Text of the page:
“We have participated in 44 Darwin-funded projects to date, from fellowships and awards to major projects. The latest funding is allowing us to collaborate with expert partners in Kenya to help communities better identify, target and respond to invasions of scale insects. These pests damage native trees and crops in Kenya and can cause up to 91 per cent of crop losses but often pesticides are misapplied, damaging both crop yields and the environment. This project will empower communities to improve agricultural practices and protect the nature around them.

A full list of projects, including a number of small schemes, to be supported by the Darwin Initiative is available on GOV.UK.

Environment Agency calls for action on water efficiency

A picture of a river

Today the Environment Agency has published the first major report on water resources in England. The report states that climate change and demand from a growing population are the biggest pressures on the availability of water. Without action to increase supply, reduce demand and cut down on wastage, many areas in England could see significant supply deficits by 2050 – particularly in the south east. You can read the press release here.

There has been coverage on the BBC Radio 4 Today Programme, BBC News Online, The Telegraph, The Guardian, The Times, The Independent, ITV News, The Huffington Post, The Evening Standard, Business Green, the Engineer, the Express and the Mirror.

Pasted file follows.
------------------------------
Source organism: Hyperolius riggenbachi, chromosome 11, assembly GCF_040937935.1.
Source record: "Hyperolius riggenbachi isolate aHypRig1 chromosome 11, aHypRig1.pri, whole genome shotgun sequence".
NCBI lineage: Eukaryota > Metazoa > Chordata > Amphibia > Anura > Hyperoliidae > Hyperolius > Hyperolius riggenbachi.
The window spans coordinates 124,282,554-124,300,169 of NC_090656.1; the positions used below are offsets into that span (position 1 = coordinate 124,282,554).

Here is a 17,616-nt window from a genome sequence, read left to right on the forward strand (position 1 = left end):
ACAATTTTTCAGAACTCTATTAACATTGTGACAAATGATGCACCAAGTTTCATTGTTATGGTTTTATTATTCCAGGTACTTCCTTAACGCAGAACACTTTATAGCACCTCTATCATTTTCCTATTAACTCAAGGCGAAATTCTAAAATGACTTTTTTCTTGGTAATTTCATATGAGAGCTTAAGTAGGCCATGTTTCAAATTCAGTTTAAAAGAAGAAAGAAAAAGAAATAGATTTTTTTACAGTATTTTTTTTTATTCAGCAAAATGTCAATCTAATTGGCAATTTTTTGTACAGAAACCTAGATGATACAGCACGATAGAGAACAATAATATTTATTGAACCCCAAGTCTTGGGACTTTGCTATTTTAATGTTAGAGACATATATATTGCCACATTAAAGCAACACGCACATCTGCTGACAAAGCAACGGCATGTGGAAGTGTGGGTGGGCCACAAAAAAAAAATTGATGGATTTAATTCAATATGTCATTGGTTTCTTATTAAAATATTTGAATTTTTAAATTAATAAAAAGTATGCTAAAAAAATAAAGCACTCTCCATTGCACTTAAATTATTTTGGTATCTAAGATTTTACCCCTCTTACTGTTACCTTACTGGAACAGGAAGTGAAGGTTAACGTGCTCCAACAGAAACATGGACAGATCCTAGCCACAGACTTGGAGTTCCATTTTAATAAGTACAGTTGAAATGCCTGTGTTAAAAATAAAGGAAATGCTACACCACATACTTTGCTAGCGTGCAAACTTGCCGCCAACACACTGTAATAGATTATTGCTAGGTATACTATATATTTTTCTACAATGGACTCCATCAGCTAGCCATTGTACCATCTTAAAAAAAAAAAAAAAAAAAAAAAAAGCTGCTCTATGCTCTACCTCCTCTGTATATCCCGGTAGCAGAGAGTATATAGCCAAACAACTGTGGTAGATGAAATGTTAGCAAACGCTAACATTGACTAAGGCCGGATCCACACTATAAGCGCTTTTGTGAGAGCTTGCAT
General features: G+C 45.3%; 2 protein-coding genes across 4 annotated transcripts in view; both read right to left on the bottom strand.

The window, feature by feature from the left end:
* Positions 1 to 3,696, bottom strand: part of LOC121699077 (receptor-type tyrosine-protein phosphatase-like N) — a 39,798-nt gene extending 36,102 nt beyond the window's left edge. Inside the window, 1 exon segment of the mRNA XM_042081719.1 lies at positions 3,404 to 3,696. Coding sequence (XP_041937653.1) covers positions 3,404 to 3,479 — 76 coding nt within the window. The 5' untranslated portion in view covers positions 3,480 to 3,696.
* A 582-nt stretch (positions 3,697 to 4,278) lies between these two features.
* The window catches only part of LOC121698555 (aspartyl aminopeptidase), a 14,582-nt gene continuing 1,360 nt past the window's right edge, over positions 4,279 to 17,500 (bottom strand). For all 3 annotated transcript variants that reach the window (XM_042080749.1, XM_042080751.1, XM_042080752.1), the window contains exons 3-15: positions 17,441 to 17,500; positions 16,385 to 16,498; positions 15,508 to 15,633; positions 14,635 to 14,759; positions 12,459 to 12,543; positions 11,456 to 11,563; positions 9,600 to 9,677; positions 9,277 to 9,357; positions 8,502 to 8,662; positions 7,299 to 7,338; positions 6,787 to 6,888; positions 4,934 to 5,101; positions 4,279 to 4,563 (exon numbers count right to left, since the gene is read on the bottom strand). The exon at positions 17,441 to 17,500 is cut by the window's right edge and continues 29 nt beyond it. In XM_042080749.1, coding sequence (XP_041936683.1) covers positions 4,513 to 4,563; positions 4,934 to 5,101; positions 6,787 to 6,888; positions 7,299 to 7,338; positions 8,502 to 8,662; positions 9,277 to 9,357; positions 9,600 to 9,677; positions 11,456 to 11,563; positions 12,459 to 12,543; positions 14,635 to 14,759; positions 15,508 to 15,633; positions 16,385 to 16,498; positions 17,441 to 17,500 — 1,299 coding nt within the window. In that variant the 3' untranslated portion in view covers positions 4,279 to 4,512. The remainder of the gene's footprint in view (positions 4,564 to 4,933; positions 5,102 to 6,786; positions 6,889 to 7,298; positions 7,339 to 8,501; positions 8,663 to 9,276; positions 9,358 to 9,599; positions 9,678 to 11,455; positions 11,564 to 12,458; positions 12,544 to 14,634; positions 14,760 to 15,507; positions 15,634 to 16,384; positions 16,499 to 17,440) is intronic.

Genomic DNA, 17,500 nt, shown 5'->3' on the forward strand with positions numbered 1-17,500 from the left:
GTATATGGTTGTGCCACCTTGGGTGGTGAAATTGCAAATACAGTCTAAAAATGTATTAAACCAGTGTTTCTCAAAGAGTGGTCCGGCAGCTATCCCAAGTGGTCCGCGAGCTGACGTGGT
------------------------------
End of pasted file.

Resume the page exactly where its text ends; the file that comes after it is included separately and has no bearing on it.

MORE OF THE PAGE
The State of the Environment: Water Resources report highlights unsustainable levels of water abstraction, leakage from water companies – currently estimated at 3 billion litres per day – and demand from industry and the public as three of the issues to tackle in order to protect the water environment.

Emma Howard Boyd, Chair of the Environment Agency said:

We need to change our attitudes to water use. It is the most fundamental thing needed to ensure a healthy environment but we are taking too much of it and have to work together to manage this precious resource.

Industry must innovate and change behaviours in order to reduce demand and cut down on wastage – and we all have a duty to use water more wisely at home.

With demand on the rise, water companies must invest more in infrastructure to address leakage instead of relying on abstraction and the natural environment to make up this shortfall.

It was reported on the BBC news at lunch time that ‘Ministers say they will set a target for the amount of water each of us should consume.’ This is not the case. Our 25 Year Environment Plan sets out “an ambition to reduce individual water use – on average currently 140 litres per person each day - by working with industry to set a personal consumption target and identify and implement the measures necessary to meet it.”

We are continuing this work with industry – and we’ll update in due course. This work is about helping people to use water more responsibly, not penalising people or setting individual limits on how much they can use.